4-H provides lasting memories, life lessons for Nihsen family

 SHELBY COUNTY  — For many 4-H families, the Shelby County Fair is a place where memories are made. For Tony and Ashley Nihsen, their family’s story began at the Shelby County Fair.
 “My husband and I met at the fair 21 years ago. It seems like a long time ago,” Ashley said. “We both showed cattle. He and I were both the first of our siblings to be involved in 4-H.”
 Now decades later, the Shelby County Fair is an annual tradition the couple happily experiences with their five children.
 Landon, 15 and Brody, 12, are both members of the Northwest Leaders 4-H Club.
 Scarlett just turned nine, and she and six-year-old Ryker are in Creative Critters, a Clover Kids Club of which Ashley is a co-leader. Tate, the families’ youngest child, is four-years-old, and “is along for the ride with all the chaos,” Ashley said.
 The two older boys will have seven cattle at the fair, and Scarlett and Ryker will have a bottle calf.
 Ashley said for their family, fair week is about making memories and spending time together.
 Outside of 4-H, the Nihsens are a busy bunch. Landon is involved with football, basketball, track, soccer, baseball, trap shooting, and swim team.  Brody is in baseball, football, basketball, soccer, trap shooting, and swim team. Scarlett participates in soccer, swim team and softball. Ryker and Tate both play soccer and baseball.
 The couple owns the acreage Ashley’s mother grew up on outside of Panama. Tony is self employed. He farms, owns a hog confinement building, and raises cattle, corn and soybeans. He also hauls grain for area farmers. Ashley has managed a labor and delivery department for over four years.
 “It’s almost our week of down time. As crazy as fair week is, we are all their together and can enjoy the time together.”
 “It’s just about making the memories,”Ashley said.  “From water fights to first place ribbons and trophies to cake and project failures. Someone will say, ‘Remember when we tried that one? It didn’t go very well.’ Tony and I get to share our memories from the fair with them, like how the fair grounds have changed and different things that happened.”
 She also said it’s a family affair, with her parents advising on some projects.
 “The Northwest Leaders started when I was showing cattle,” she said. “The club still does a big potluck when the cattle show is over. It’s about tradition, and those traditions are still holding true.”
 The Nihsen children take advantage of all the Shelby County Fair has to offer. Ashley said they have static exhibits; enter the pie and muffin baking contest, and participate in the parade every year. They do cake decorating and have participated in the table setting contest. The younger kids have done the stuffed animal parade and cookie decorating. All of them have been in the baby contest.
 This year, one is competing in the Best of Iowa Contest. “That’s something new,” Ashley said.
 She said each child enjoys different events, but all are excited for the bull riding.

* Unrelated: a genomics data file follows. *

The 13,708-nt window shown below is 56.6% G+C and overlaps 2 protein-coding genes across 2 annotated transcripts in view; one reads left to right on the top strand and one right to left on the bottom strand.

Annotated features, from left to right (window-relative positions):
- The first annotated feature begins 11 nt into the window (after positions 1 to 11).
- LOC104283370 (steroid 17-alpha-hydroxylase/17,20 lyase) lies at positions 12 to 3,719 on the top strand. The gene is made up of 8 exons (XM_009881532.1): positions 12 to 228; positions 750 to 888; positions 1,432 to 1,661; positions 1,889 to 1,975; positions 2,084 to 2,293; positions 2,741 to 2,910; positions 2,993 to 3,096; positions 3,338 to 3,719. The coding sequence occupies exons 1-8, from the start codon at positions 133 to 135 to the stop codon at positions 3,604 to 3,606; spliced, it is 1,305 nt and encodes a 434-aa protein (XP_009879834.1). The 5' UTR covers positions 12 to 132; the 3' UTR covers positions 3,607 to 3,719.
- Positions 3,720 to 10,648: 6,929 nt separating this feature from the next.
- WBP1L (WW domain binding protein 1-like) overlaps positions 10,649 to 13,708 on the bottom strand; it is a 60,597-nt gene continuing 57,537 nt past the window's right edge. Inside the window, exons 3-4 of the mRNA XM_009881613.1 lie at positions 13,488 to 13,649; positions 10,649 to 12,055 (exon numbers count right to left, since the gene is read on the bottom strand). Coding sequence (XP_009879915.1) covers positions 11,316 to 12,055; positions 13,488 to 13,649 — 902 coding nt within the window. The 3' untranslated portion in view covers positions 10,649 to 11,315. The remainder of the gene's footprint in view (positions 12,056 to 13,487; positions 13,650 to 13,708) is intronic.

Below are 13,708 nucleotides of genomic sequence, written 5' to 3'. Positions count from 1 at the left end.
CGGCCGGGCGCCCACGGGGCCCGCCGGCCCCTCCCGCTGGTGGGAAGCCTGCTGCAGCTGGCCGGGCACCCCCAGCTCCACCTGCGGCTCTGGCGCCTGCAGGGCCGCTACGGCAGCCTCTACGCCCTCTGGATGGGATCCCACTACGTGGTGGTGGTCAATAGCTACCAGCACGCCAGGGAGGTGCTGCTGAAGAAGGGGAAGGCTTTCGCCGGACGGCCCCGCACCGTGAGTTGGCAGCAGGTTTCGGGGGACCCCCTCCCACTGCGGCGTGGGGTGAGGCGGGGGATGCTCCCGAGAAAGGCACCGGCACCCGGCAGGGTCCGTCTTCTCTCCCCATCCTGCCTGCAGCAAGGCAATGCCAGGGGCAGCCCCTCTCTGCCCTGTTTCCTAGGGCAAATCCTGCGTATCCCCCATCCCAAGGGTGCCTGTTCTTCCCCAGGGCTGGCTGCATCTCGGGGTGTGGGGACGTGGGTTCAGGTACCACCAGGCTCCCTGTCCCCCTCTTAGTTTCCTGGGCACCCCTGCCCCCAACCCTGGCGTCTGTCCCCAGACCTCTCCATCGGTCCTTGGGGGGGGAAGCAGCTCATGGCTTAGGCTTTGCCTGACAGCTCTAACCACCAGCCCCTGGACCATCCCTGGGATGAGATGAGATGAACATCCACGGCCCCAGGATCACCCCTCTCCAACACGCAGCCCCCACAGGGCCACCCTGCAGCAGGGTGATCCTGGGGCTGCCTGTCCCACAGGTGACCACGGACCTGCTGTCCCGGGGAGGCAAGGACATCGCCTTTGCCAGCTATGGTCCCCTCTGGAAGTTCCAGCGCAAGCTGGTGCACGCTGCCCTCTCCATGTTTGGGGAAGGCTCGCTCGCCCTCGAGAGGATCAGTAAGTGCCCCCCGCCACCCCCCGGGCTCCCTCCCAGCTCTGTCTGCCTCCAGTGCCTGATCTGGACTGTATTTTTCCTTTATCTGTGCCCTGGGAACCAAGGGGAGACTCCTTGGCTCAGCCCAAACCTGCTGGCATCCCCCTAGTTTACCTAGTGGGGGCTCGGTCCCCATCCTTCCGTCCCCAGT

“That has become everyone’s favorite.”
 “We usually try to go to different events during the day, see things we aren’t participating in, watch other 4-Her’s and learn about what they are doing. There’s so much 4-H has to offer,” Ashley said.
 The family also enjoys showing others what 4-H is all about. “The kids like bringing their friends who aren’t in 4-H. You don’t need animals or to live on a farm to be in 4-H. It’s fun to bring their friends show them the world of 4-H and try to talk them into joining,” Ashley said.
 Ashley said her years in 4-H helped her develop skills she uses at her job on a daily basis.
 “4-H is self-driven and you can learn amongst and from your peers, not because an adult tells you to do it. It is leadership, it’s about communication skills. It’s about learning how to be selfless and do things with and for other people. It teaches you to fly by the seat of your pants. Anyone who has been in 4-H knows how to adjust on the fly,” Ashley said.
 “Working with people, hiring people, different things like accountability and work ethic,  4-H teaches you those things. That’s where I got my foundation,” she said.
 The Nihsens focus more on the quality of their projects and lessons learned from them and less on the trophies and ribbons.
 “If you don’t put the time in, don’t expect a good result. We always remind them, at the end of the day, it’s one man’s opinion, but you have to know you put 100% into that project,” Ashley said.
 Part of putting the time in often involves early morning and late night chores for the older boys.
 “We start in the fall. As soon as they get the animals off the trailer, they get a halter on them and start working with them. It’s their project, so it’s their responsibility,” she said, noting she and Tony help sometimes because they enjoy doing it.
 “It’s mental health therapy. There’s something great when it’s just you and the animal.”
 Ashley expects Landon and Brody will be competing against each other in several events this year.
 “It’s fun for the kids to compete against each other and for each other. It will be fun to watch them. It doesn’t matter who walks away with what. They worked hard all year. That’s all that matters.”
 “We try to teach life isn’t about everyone getting a trophy. That’s not how it works. Go out, work hard, put in the time and effort. If it pays off, it pays off,” she said.
 “It’s a life lesson of 4-H.”




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